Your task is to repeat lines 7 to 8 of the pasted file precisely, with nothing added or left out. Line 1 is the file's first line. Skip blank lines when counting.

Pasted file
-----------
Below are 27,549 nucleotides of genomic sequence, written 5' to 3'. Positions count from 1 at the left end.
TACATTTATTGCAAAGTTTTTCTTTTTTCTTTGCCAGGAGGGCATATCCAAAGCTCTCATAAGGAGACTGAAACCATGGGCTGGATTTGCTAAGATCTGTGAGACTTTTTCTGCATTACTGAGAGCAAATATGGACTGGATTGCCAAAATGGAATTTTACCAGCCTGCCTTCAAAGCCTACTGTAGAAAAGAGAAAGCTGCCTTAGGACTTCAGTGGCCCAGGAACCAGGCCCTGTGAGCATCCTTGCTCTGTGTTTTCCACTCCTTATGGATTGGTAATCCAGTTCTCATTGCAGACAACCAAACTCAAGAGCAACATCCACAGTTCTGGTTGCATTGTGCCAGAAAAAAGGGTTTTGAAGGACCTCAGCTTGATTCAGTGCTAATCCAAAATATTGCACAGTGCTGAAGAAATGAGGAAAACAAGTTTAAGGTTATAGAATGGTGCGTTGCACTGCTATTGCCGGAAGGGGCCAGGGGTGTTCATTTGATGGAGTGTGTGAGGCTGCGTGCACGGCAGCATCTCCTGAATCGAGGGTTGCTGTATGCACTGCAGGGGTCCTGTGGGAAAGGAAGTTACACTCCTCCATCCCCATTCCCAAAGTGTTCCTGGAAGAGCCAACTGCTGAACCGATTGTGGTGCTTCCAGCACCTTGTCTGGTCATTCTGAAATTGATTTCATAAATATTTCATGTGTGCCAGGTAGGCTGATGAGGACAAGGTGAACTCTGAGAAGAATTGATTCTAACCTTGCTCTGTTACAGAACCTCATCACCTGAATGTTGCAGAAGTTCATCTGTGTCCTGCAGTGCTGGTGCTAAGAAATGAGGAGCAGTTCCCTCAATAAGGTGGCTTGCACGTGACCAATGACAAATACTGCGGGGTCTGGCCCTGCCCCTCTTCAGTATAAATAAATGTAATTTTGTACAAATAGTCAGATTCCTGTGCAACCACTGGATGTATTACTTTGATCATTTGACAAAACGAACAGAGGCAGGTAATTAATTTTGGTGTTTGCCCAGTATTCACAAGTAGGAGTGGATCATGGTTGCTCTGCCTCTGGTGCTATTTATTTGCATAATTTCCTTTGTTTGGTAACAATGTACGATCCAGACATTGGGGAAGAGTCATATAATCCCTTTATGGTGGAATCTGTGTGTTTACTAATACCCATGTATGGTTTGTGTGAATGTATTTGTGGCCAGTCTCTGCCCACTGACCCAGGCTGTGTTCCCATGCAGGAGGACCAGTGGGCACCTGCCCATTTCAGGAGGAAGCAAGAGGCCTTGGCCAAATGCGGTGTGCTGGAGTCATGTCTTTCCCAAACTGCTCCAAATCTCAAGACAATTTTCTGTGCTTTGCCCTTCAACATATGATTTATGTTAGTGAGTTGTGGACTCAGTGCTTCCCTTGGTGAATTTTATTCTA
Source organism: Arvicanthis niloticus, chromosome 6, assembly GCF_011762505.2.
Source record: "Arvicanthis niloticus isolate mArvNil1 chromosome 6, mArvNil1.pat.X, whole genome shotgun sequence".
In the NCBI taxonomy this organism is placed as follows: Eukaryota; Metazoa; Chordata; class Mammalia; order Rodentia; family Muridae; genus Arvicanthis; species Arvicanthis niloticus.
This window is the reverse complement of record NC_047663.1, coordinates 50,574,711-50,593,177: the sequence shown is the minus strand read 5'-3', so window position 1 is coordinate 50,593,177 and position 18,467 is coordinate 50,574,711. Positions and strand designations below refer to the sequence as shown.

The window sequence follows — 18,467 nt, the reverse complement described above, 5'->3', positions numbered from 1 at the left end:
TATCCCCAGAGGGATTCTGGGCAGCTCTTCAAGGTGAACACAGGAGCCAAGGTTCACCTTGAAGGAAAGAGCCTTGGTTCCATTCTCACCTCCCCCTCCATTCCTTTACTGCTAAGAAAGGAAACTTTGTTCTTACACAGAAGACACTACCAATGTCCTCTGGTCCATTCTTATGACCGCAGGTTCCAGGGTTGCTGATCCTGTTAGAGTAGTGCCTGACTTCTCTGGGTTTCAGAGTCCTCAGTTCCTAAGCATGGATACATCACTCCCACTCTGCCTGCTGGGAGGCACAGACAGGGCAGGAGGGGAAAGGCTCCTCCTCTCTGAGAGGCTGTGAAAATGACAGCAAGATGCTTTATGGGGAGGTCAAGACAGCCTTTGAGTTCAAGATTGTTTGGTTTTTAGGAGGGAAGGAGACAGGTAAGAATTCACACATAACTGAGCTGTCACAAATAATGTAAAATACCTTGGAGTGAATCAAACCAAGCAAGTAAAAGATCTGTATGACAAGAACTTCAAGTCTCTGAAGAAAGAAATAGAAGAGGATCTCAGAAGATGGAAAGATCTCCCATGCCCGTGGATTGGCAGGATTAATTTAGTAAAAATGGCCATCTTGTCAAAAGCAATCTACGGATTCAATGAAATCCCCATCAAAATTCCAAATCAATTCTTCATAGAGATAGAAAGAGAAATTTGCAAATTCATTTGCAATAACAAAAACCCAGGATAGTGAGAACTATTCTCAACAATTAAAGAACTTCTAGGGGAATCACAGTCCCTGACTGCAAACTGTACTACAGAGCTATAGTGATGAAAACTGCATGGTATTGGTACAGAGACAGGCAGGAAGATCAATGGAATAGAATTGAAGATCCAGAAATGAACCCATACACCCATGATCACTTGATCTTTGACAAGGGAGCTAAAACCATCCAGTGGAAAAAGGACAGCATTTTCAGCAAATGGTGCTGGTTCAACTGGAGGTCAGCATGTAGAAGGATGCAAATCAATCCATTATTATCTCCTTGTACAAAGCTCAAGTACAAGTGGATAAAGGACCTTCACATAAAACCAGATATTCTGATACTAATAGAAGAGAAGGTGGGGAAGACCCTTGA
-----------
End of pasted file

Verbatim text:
The window sequence follows — 18,467 nt, the reverse complement described above, 5'->3', positions numbered from 1 at the left end:
TATCCCCAGAGGGATTCTGGGCAGCTCTTCAAGGTGAACACAGGAGCCAAGGTTCACCTTGAAGGAAAGAGCCTTGGTTCCATTCTCACCTCCCCCTCCATTCCTTTACTGCTAAGAAAGGAAACTTTGTTCTTACACAGAAGACACTACCAATGTCCTCTGGTCCATTCTTATGACCGCAGGTTCCAGGGTTGCTGATCCTGTTAGAGTAGTGCCTGACTTCTCTGGGTTTCAGAGTCCTCAGTTCCTAAGCATGGATACATCACTCCCACTCTGCCTGCTGGGAGGCACAGACAGGGCAGGAGGGGAAAGGCTCCTCCTCTCTGAGAGGCTGTGAAAATGACAGCAAGATGCTTTATGGGGAGGTCAAGACAGCCTTTGAGTTCAAGATTGTTTGGTTTTTAGGAGGGAAGGAGACAGGTAAGAATTCACACATAACTGAGCTGTCACAAATAATGTAAAATACCTTGGAGTGAATCAAACCAAGCAAGTAAAAGATCTGTATGACAAGAACTTCAAGTCTCTGAAGAAAGAAATAGAAGAGGATCTCAGAAGATGGAAAGATCTCCCATGCCCGTGGATTGGCAGGATTAATTTAGTAAAAATGGCCATCTTGTCAAAAGCAATCTACGGATTCAATGAAATCCCCATCAAAATTCCAAATCAATTCTTCATAGAGATAGAAAGAGAAATTTGCAAATTCATTTGCAATAACAAAAACCCAGGATAGTGAGAACTATTCTCAACAATTAAAGAACTTCTAGGGGAATCACAGTCCCTGACTGCAAACTGTACTACAGAGCTATAGTGATGAAAACTGCATGGTATTGGTACAGAGACAGGCAGGAAGATCAATGGAATAGAATTGAAGATCCAGAAATGAACCCATACACCCATGATCACTTGATCTTTGACAAGGGAGCTAAAACCATCCAGTGGAAAAAGGACAGCATTTTCAGCAAATGGTGCTGGTTCAACTGGAGGTCAGCATGTAGAAGGATGCAAATCAATCCATTATTATCTCCTTGTACAAAGCTCAAGTACAAGTGGATAAAGGACCTTCACATAAAACCAGATATTCTGATACTAATAGAAGAGAAGGTGGGGAAGACCCTTGA